New Rochelle Elementary Students Tackle Complex Concepts/Issues

Exhibits by third, fourth and fifth graders at Columbus Elementary explored recycling, constellations and Native Americans.

As if the fact that Columbus Elementary School students designed and built a convention-type exhibition hall wasn't enough, the third, fourth and fifth graders filled the booths with information about Native Americans, constellations and recycling.

Third graders occupied a Native American dwelling with exhibits and activities while many of the students were decked out in Native American garb.

Fourth graders had tables set up for naming constellations, walls festooned with different star configurations and a mini-planetarium with stars projected onto the gymnasium wall.

Fifth graders researched and showcased recycling solutions.

Principal Dr. Yigal Joseph said every student involved with the exhibit had to be able to act as docents showing visitors around the hall.

Mauricio Esquivel, 9, took a visitor around the constellations exhibits. His class, lead by teacher Antionette Koehler,  had to learn the names and configurations of constellations as well as learn the mythology behind the names.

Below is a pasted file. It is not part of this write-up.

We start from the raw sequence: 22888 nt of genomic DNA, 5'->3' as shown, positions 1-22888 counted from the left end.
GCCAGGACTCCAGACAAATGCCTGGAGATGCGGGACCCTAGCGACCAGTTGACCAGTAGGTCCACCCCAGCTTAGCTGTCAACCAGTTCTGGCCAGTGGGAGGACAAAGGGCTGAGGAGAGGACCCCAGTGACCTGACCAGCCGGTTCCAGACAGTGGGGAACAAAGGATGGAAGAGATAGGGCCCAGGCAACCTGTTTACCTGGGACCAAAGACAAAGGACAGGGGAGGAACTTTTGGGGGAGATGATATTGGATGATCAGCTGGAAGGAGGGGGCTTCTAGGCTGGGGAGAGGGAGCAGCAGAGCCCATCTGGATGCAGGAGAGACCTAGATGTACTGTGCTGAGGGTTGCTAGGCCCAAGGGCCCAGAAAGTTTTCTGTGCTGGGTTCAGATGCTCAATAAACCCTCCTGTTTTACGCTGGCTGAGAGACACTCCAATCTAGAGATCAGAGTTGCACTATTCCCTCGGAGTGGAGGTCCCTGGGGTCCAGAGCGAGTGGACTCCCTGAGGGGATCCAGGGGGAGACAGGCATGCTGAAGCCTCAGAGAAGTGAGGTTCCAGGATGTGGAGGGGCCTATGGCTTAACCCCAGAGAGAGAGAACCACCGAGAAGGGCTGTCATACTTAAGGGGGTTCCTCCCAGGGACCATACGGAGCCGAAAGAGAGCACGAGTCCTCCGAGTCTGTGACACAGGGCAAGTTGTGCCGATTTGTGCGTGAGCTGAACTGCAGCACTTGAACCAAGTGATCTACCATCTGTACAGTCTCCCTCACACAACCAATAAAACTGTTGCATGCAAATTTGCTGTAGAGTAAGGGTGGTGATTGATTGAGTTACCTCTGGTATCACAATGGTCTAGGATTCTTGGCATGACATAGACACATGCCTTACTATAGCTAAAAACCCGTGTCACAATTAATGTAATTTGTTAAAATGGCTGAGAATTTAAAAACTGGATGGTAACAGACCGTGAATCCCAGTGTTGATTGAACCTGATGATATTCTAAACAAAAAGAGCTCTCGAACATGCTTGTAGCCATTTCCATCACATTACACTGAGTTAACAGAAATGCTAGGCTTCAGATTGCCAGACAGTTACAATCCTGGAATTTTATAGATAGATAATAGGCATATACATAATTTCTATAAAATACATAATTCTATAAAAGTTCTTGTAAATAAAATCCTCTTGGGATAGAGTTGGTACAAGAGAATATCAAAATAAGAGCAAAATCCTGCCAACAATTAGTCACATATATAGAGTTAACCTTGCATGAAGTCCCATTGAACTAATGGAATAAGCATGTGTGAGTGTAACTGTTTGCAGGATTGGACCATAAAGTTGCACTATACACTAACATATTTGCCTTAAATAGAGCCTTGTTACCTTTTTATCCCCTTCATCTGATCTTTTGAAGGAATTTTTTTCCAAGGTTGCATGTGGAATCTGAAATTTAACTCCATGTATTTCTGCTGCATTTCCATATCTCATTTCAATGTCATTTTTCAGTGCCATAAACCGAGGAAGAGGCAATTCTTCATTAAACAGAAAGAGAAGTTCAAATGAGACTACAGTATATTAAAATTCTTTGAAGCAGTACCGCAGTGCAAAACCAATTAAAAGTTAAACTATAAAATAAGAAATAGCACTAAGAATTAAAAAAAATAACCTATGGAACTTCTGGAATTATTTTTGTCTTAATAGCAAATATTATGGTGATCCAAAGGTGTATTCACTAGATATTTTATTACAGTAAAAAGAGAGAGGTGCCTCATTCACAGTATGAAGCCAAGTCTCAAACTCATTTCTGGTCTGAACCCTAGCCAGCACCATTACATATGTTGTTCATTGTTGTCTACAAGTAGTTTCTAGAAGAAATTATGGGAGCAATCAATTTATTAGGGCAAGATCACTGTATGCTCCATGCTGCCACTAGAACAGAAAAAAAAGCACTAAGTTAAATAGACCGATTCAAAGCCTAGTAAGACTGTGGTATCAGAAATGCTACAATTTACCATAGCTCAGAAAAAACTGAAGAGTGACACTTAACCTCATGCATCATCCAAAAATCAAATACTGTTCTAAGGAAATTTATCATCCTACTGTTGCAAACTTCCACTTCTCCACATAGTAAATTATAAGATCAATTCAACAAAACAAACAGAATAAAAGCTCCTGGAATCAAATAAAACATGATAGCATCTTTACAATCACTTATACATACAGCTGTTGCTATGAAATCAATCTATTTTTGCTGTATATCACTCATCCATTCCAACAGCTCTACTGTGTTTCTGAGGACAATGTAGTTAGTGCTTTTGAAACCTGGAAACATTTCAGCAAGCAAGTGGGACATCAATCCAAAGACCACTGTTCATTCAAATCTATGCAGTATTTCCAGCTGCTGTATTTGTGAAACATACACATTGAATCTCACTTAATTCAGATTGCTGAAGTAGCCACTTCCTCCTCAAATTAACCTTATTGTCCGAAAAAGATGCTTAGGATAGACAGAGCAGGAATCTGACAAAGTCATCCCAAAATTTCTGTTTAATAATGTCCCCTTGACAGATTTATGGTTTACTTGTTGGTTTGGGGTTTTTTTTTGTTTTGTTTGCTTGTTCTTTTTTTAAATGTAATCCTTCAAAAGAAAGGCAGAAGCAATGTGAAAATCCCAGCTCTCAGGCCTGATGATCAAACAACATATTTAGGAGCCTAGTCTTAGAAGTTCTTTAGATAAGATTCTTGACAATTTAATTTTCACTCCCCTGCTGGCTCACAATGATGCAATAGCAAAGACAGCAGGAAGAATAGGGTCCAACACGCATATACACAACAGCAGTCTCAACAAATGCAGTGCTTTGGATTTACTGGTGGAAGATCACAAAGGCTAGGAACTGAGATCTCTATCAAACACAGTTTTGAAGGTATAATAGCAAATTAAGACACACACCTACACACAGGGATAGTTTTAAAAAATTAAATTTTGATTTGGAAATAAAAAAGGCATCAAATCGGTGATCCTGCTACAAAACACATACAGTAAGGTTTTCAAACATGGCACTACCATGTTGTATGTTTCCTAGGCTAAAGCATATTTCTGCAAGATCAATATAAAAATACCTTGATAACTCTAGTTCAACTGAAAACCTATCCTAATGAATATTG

He said it was interesting to know the way people looked at the stars and how they conceived them.

"It's like doing connect the dots," Esquivel said. "You can do any description you want."

The class of fifth grade teacher Melissa Pomerantz had a display about recycling that showed the various stages of the recycling process and what materials can and cannot be reused.

Paola Garcia, 10, said her class browsed the Internet to read about what kinds of plastics can be recycled.

"Oil is very limited," she said. "We have to recycle, or else. When oil is finished we won't be able to make plastics anymore."

Garcia explained that plastics all contain a number indicating how they are manufactured. 

"If plastic is over seven, it can't be recycled," she said.

Mark Hegenauer, who teaches English as a second language, was monitoring one booth where students were playing a recyling-related board game complete with oversize dice.

He said he helped some of the students prepare their presentations making sure their writing was clear. He also helped set up the booths.

Hegenauer said there were a lot of concepts and learning experiences going on for the students, from the design of the exhibit hall to the exhibits themselves, whether they realized it or not.

"They just see it as fun," he said.


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